Dual, quad-CPU Power Macs to debut at WWDC?
Seems a bit early to us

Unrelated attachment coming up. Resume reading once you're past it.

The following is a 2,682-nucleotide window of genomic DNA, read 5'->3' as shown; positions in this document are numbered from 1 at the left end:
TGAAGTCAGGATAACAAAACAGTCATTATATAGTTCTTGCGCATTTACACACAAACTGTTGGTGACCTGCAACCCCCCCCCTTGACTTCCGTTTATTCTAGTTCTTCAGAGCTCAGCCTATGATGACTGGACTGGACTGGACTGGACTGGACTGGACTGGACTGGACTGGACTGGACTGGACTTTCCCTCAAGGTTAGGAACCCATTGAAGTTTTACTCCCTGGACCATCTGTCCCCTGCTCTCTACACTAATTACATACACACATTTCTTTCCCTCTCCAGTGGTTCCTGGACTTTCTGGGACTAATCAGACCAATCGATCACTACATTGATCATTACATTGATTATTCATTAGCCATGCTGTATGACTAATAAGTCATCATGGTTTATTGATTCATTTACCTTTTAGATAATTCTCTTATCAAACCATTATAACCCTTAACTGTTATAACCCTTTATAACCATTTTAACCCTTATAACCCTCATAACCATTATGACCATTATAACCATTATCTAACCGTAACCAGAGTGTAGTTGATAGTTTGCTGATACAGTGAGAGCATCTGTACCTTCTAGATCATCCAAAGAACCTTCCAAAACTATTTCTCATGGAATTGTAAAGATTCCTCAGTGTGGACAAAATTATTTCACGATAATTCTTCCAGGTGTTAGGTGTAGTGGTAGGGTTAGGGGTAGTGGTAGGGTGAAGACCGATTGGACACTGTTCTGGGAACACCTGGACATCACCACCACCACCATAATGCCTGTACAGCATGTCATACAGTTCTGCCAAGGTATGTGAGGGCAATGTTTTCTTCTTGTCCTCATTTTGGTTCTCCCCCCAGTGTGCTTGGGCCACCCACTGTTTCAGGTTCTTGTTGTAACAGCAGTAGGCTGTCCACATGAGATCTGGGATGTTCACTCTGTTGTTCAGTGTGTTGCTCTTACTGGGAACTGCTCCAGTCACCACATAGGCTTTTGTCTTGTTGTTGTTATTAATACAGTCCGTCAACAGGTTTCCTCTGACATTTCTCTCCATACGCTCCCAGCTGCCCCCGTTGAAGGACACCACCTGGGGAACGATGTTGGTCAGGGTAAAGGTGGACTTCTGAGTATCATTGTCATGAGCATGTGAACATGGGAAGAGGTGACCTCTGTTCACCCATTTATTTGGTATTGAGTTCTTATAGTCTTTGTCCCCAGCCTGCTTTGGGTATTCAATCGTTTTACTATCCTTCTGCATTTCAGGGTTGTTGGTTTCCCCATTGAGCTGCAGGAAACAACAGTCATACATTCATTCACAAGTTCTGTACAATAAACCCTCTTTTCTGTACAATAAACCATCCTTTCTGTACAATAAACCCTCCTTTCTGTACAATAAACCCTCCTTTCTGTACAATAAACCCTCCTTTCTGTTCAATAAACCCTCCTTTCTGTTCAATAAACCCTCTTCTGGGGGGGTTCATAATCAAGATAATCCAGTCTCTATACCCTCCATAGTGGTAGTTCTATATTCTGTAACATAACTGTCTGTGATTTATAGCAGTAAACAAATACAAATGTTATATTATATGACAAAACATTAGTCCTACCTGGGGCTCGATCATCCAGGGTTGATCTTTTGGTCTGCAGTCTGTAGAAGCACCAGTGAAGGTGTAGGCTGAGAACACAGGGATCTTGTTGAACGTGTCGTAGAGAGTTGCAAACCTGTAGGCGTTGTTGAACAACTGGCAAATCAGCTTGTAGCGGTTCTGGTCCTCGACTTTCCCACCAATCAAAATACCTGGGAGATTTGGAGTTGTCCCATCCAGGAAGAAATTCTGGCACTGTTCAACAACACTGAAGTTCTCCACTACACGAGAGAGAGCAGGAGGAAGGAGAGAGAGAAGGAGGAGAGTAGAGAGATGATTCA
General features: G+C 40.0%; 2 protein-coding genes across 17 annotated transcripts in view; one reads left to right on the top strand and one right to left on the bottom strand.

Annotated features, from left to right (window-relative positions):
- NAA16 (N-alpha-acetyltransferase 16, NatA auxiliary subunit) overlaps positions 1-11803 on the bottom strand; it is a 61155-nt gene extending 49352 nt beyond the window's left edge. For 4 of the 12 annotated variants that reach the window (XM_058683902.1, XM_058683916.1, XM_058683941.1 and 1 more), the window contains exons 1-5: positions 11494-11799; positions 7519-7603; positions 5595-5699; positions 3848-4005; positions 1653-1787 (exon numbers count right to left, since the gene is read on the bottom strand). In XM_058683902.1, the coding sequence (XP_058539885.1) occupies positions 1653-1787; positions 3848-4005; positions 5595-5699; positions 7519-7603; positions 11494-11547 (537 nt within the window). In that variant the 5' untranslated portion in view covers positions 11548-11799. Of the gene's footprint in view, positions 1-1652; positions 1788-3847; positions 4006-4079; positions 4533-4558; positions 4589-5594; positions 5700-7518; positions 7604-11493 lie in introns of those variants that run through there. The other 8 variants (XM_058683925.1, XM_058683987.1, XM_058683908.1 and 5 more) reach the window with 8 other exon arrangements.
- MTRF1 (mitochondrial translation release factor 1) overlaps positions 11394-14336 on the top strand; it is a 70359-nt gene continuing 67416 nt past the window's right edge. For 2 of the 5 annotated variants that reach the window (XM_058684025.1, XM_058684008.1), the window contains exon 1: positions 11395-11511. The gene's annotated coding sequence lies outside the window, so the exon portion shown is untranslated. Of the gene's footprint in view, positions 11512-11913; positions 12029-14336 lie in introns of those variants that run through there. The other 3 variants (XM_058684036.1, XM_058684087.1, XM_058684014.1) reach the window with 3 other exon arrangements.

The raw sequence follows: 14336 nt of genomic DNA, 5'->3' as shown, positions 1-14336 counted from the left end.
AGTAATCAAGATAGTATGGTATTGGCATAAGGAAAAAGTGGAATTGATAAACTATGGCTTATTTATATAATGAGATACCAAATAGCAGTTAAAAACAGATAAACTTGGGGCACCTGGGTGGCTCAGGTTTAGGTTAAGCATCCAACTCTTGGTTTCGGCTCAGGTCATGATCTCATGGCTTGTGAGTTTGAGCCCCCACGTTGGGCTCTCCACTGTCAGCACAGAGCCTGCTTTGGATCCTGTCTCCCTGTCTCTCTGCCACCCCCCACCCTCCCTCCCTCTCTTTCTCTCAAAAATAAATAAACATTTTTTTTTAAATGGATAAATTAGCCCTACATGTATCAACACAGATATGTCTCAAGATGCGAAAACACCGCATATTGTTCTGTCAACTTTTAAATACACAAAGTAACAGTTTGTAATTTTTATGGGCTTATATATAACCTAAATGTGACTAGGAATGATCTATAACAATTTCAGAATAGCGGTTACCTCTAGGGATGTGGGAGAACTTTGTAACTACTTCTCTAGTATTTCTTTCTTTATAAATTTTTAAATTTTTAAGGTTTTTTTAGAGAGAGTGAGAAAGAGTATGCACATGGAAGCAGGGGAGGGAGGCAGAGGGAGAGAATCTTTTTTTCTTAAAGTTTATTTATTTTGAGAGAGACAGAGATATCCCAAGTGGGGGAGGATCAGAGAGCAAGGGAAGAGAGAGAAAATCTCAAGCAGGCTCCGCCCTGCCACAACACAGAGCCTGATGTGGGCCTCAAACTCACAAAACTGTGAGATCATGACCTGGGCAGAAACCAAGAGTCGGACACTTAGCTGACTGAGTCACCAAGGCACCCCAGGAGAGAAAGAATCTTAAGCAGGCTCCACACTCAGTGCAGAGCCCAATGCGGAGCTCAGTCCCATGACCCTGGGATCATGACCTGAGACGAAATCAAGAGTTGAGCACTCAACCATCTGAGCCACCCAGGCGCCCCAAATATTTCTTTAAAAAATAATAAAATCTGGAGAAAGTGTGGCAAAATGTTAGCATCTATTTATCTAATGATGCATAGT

The latest hints from Apple suggest that the company will not only unveil long-awaited a dual-processor Power Mac G4 at its Worldwide Developers Conference, but a quad-G4 machine too. According to AppleInsider, "Silicon Valley insiders", who appear to have been briefed by Apple representatives, say the machines should arrive on 15 May, the first day of the conference. Both boxes will be based on the 500MHz PowerPC 7400 (aka G4), with two and four of the beasts, respectively. Rumours that Apple is planning a series of multi-processor Macs have been bubbling along nicely since the original Power Mac G4 began shipping last October. And it's certainly a tasty morsel: upping the processor count would provide Apple with a way to catch up with the 1GHz-plus x86 world. Direct megahertz-for-megahertz comparisons aren't exactly valid, but in many peoples' minds Apple has been left behind here. The snag, however, is the availability of a decent multi-processing version of the MacOS. Earlier dual-processor Macs, such as the Power Mac 9500/MP, saw some improvement with the extra chip, but hardly any software supported it - Photoshop and... er... Photoshop - and there was barely any improvement if further processors were added. That's one of the reasons DayStar never made the big time. Apple, of course, does have a solid multi-processing OS in the works, MacOS X, but while that's due to go into final beta during the WWDC, with the commercial release scheduled for the summer, there's little point announcing multi-processor Macs months ahead of the very software that's going to make them worth having. That said, Apple could launch the boxes as servers, running the already-shipping MacOS X Server, but such solutions are unlikely to be much use to Apple's core markets until MacOS X Consumer ships and with it Carbonised versions of Photoshop et al. Much will depend on what else Apple is planning to announce during Steve Jobs' July MacWorld Expo keynote. MacOS X Consumer is almost certainly going to feature strongly here, and what better way to really make it sing than two- and four-processor Power Macs?
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